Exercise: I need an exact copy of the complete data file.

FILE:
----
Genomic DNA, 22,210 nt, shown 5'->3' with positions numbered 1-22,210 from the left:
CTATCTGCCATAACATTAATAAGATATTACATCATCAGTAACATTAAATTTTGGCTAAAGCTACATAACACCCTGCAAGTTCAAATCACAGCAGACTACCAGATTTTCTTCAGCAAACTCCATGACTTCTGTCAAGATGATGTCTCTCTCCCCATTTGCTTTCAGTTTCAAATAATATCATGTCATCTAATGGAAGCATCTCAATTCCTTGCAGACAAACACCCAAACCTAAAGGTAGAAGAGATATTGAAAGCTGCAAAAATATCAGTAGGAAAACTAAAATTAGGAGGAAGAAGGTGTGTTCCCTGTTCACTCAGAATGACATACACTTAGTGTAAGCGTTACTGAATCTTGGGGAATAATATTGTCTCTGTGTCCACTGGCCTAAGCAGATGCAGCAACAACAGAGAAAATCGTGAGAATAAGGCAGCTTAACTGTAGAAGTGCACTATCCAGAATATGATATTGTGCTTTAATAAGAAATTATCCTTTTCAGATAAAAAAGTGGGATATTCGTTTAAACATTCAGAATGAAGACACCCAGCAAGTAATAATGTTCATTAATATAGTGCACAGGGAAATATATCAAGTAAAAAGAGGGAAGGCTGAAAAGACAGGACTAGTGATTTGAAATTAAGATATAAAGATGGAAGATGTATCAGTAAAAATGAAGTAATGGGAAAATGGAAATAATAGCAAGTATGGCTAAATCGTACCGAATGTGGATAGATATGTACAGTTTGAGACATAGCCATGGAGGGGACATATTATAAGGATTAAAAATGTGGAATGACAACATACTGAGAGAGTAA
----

Genomic DNA, 22,210 nt, shown 5'->3' with positions numbered 1-22,210 from the left:
CTATCTGCCATAACATTAATAAGATATTACATCATCAGTAACATTAAATTTTGGCTAAAGCTACATAACACCCTGCAAGTTCAAATCACAGCAGACTACCAGATTTTCTTCAGCAAACTCCATGACTTCTGTCAAGATGATGTCTCTCTCCCCATTTGCTTTCAGTTTCAAATAATATCATGTCATCTAATGGAAGCATCTCAATTCCTTGCAGACAAACACCCAAACCTAAAGGTAGAAGAGATATTGAAAGCTGCAAAAATATCAGTAGGAAAACTAAAATTAGGAGGAAGAAGGTGTGTTCCCTGTTCACTCAGAATGACATACACTTAGTGTAAGCGTTACTGAATCTTGGGGAATAATATTGTCTCTGTGTCCACTGGCCTAAGCAGATGCAGCAACAACAGAGAAAATCGTGAGAATAAGGCAGCTTAACTGTAGAAGTGCACTATCCAGAATATGATATTGTGCTTTAATAAGAAATTATCCTTTTCAGATAAAAAAGTGGGATATTCGTTTAAACATTCAGAATGAAGACACCCAGCAAGTAATAATGTTCATTAATATAGTGCACAGGGAAATATATCAAGTAAAAAGAGGGAAGGCTGAAAAGACAGGACTAGTGATTTGAAATTAAGATATAAAGATGGAAGATGTATCAGTAAAAATGAAGTAATGGGAAAATGGAAATAATAGCAAGTATGGCTAAATCGTACCGAATGTGGATAGATATGTACAGTTTGAGACATAGCCATGGAGGGGACATATTATAAGGATTAAAAATGTGGAATGACAACATACTGAGAGAGTAA